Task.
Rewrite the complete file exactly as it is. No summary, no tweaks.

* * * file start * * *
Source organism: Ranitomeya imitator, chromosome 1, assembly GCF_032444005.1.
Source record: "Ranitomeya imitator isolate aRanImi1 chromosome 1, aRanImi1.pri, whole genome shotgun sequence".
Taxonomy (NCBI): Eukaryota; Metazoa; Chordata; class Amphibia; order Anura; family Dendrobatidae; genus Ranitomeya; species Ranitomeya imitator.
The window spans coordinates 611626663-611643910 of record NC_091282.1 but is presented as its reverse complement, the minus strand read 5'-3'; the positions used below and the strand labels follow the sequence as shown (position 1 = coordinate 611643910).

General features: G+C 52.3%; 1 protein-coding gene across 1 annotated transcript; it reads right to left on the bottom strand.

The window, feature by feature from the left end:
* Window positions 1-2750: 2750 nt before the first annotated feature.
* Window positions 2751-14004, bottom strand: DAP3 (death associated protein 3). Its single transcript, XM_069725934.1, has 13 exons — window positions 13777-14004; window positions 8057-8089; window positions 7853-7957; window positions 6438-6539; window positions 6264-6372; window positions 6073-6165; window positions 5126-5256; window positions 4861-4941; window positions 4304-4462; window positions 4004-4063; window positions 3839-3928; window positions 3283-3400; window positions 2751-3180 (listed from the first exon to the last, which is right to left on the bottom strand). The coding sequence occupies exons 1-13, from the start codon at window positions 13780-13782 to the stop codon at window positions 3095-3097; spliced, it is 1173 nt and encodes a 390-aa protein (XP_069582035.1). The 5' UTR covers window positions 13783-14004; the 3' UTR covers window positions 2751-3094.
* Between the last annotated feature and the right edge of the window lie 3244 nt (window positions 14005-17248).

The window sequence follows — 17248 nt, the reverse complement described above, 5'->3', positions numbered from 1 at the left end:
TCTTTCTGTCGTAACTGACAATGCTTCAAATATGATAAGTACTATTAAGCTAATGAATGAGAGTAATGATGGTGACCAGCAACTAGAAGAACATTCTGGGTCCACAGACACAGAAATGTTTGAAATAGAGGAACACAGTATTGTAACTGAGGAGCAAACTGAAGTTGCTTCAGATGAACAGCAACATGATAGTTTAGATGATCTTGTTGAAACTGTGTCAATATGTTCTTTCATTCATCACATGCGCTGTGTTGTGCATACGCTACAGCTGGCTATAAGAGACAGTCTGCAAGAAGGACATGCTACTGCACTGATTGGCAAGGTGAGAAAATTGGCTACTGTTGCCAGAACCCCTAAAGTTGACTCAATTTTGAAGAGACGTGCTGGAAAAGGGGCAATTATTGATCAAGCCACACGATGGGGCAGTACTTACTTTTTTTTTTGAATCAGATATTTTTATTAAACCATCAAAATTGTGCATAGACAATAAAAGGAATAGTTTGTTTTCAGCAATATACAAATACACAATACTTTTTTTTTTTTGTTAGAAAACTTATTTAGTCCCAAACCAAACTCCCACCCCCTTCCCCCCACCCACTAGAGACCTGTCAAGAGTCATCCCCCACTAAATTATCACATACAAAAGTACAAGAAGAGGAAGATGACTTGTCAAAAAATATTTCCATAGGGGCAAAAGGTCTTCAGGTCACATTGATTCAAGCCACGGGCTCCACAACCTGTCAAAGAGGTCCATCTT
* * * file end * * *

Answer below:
Source organism: Ranitomeya imitator, chromosome 1, assembly GCF_032444005.1.
Source record: "Ranitomeya imitator isolate aRanImi1 chromosome 1, aRanImi1.pri, whole genome shotgun sequence".
Taxonomy (NCBI): Eukaryota; Metazoa; Chordata; class Amphibia; order Anura; family Dendrobatidae; genus Ranitomeya; species Ranitomeya imitator.
The window spans coordinates 611626663-611643910 of record NC_091282.1 but is presented as its reverse complement, the minus strand read 5'-3'; the positions used below and the strand labels follow the sequence as shown (position 1 = coordinate 611643910).

General features: G+C 52.3%; 1 protein-coding gene across 1 annotated transcript; it reads right to left on the bottom strand.

The window, feature by feature from the left end:
* Window positions 1-2750: 2750 nt before the first annotated feature.
* Window positions 2751-14004, bottom strand: DAP3 (death associated protein 3). Its single transcript, XM_069725934.1, has 13 exons — window positions 13777-14004; window positions 8057-8089; window positions 7853-7957; window positions 6438-6539; window positions 6264-6372; window positions 6073-6165; window positions 5126-5256; window positions 4861-4941; window positions 4304-4462; window positions 4004-4063; window positions 3839-3928; window positions 3283-3400; window positions 2751-3180 (listed from the first exon to the last, which is right to left on the bottom strand). The coding sequence occupies exons 1-13, from the start codon at window positions 13780-13782 to the stop codon at window positions 3095-3097; spliced, it is 1173 nt and encodes a 390-aa protein (XP_069582035.1). The 5' UTR covers window positions 13783-14004; the 3' UTR covers window positions 2751-3094.
* Between the last annotated feature and the right edge of the window lie 3244 nt (window positions 14005-17248).

The window sequence follows — 17248 nt, the reverse complement described above, 5'->3', positions numbered from 1 at the left end:
TCTTTCTGTCGTAACTGACAATGCTTCAAATATGATAAGTACTATTAAGCTAATGAATGAGAGTAATGATGGTGACCAGCAACTAGAAGAACATTCTGGGTCCACAGACACAGAAATGTTTGAAATAGAGGAACACAGTATTGTAACTGAGGAGCAAACTGAAGTTGCTTCAGATGAACAGCAACATGATAGTTTAGATGATCTTGTTGAAACTGTGTCAATATGTTCTTTCATTCATCACATGCGCTGTGTTGTGCATACGCTACAGCTGGCTATAAGAGACAGTCTGCAAGAAGGACATGCTACTGCACTGATTGGCAAGGTGAGAAAATTGGCTACTGTTGCCAGAACCCCTAAAGTTGACTCAATTTTGAAGAGACGTGCTGGAAAAGGGGCAATTATTGATCAAGCCACACGATGGGGCAGTACTTACTTTTTTTTTTGAATCAGATATTTTTATTAAACCATCAAAATTGTGCATAGACAATAAAAGGAATAGTTTGTTTTCAGCAATATACAAATACACAATACTTTTTTTTTTTTGTTAGAAAACTTATTTAGTCCCAAACCAAACTCCCACCCCCTTCCCCCCACCCACTAGAGACCTGTCAAGAGTCATCCCCCACTAAATTATCACATACAAAAGTACAAGAAGAGGAAGATGACTTGTCAAAAAATATTTCCATAGGGGCAAAAGGTCTTCAGGTCACATTGATTCAAGCCACGGGCTCCACAACCTGTCAAAGAGGTCCATCTT